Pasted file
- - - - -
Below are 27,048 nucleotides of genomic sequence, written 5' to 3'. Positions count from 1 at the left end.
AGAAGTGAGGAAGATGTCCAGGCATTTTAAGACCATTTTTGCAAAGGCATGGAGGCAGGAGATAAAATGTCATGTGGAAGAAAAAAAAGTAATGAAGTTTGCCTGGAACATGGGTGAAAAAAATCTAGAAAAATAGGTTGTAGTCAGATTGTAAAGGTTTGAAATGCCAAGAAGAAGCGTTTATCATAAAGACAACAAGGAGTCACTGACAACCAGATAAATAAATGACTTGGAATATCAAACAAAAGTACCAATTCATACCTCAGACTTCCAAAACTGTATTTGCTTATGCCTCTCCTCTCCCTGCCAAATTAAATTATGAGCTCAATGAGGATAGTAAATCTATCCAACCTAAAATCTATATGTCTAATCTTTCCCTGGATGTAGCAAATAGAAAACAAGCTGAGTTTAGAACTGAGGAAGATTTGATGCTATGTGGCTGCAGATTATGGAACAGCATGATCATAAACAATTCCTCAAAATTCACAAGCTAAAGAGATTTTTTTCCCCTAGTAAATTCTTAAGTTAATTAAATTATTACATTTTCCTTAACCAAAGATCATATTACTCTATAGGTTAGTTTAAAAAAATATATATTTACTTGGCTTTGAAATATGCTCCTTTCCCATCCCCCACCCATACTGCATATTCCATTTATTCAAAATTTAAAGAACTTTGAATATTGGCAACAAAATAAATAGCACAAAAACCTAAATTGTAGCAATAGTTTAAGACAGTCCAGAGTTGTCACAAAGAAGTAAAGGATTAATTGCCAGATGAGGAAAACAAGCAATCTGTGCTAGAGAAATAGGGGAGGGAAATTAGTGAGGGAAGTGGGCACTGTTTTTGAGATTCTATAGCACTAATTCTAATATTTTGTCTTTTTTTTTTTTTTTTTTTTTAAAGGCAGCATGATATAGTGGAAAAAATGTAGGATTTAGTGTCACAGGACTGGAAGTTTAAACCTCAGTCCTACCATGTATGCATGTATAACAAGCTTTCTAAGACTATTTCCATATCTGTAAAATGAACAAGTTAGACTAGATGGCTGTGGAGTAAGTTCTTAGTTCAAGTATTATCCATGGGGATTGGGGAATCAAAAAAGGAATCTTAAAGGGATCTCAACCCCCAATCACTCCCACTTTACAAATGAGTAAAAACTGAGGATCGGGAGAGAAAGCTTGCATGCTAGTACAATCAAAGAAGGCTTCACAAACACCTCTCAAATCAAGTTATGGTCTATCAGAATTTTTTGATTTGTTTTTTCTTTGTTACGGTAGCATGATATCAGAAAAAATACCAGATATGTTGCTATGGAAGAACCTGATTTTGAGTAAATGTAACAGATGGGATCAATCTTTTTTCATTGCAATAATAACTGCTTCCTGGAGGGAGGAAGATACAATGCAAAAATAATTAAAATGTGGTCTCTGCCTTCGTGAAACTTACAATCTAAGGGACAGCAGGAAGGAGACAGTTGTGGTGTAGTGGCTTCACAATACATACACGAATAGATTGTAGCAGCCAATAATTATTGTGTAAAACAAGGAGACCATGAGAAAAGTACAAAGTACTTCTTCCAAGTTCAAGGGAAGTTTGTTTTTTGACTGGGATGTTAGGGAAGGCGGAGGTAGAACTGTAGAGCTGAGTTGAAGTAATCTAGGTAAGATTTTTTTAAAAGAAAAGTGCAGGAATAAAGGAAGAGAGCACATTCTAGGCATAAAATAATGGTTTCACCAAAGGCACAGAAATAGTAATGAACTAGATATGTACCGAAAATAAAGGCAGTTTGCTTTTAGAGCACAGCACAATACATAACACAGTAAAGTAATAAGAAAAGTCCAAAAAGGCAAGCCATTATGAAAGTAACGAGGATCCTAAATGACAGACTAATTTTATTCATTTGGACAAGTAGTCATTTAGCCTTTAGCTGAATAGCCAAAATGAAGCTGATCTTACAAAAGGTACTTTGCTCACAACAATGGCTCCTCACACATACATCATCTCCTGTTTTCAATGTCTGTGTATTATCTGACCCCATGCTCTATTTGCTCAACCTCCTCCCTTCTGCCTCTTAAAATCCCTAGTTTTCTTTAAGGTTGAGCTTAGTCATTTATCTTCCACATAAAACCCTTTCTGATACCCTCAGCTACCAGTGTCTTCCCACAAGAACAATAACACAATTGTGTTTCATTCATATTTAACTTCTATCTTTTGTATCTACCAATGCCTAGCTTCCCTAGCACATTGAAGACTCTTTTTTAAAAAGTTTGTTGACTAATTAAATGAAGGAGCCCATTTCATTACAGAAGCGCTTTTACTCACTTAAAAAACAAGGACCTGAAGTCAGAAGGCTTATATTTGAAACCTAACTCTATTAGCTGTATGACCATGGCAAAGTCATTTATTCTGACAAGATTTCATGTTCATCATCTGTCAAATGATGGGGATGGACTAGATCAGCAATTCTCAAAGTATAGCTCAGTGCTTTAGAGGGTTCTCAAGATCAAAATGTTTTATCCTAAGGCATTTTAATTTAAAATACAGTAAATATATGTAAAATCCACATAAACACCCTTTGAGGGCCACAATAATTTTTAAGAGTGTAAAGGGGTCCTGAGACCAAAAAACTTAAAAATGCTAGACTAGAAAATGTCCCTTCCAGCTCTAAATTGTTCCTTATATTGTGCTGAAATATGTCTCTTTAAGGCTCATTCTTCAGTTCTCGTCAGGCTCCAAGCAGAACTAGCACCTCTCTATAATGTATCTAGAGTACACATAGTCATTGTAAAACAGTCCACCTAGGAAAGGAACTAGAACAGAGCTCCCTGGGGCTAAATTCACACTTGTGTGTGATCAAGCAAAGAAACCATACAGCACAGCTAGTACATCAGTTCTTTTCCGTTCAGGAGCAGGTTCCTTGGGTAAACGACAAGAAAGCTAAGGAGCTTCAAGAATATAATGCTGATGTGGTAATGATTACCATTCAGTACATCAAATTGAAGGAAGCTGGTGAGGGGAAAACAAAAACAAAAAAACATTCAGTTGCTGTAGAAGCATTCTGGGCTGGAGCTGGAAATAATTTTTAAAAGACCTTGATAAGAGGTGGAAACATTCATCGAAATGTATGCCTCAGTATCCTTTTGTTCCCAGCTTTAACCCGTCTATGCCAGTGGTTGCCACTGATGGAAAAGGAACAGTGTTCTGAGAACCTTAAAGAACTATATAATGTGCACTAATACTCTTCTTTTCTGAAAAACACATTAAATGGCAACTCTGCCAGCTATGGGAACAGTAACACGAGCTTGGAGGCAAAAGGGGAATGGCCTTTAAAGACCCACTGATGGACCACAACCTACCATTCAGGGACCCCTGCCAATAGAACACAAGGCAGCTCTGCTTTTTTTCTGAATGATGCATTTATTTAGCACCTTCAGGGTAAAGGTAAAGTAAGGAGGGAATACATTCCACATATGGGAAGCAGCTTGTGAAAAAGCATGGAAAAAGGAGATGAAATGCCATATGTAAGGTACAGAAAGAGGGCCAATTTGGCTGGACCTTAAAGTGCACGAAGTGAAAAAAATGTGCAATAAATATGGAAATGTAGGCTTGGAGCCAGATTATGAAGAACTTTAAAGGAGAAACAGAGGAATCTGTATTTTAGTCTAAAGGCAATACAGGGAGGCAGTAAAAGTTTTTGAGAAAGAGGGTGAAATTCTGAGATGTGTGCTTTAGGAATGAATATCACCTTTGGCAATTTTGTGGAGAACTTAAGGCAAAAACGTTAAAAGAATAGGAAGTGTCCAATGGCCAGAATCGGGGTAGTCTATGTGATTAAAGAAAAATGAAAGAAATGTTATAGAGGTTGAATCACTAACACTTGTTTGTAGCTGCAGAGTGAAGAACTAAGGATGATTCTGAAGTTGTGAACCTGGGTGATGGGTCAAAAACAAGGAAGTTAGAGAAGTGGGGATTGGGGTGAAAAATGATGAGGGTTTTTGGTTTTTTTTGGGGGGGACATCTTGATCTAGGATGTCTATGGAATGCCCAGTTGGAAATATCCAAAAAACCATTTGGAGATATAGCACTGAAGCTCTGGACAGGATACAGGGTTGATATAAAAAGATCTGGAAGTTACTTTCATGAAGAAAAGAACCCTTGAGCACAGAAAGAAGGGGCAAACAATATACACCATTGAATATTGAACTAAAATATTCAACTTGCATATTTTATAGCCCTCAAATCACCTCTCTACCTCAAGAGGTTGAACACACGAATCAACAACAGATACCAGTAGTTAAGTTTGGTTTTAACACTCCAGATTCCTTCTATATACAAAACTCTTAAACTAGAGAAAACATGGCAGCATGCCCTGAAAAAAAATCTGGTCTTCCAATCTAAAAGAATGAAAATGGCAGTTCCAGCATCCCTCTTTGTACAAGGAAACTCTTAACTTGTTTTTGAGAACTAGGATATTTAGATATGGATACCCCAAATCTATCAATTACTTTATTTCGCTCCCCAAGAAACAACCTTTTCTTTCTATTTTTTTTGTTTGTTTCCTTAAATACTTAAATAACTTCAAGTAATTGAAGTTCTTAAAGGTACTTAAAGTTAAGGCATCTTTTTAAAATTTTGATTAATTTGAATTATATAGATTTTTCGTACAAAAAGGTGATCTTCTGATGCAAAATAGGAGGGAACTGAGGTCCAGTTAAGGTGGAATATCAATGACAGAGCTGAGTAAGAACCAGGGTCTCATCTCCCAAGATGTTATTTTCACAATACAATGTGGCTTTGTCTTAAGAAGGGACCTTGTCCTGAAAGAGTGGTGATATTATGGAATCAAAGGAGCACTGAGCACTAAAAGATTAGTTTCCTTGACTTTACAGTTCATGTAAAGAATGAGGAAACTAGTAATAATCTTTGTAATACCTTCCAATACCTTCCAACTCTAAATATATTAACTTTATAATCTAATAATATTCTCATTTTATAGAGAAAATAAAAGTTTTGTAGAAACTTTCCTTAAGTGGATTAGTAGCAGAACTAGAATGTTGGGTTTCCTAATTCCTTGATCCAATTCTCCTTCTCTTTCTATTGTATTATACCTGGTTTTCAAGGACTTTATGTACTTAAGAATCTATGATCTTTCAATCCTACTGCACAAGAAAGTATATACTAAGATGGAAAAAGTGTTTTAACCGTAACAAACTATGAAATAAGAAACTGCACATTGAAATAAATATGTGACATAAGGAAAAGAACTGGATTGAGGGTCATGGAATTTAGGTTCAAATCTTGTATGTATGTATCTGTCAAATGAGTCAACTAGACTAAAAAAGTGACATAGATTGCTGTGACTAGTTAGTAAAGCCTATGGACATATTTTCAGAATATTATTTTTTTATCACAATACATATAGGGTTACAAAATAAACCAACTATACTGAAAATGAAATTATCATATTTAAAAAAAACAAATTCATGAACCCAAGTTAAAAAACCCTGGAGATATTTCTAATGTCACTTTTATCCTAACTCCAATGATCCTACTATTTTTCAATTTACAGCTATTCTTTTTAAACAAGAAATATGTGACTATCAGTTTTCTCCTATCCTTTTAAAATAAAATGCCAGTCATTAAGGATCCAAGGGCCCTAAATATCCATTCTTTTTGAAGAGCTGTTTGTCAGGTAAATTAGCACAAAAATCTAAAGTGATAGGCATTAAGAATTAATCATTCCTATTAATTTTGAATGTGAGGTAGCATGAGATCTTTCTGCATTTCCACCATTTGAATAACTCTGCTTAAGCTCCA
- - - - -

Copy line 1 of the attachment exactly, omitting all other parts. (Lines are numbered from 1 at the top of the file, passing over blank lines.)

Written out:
Below are 27,048 nucleotides of genomic sequence, written 5' to 3'. Positions count from 1 at the left end.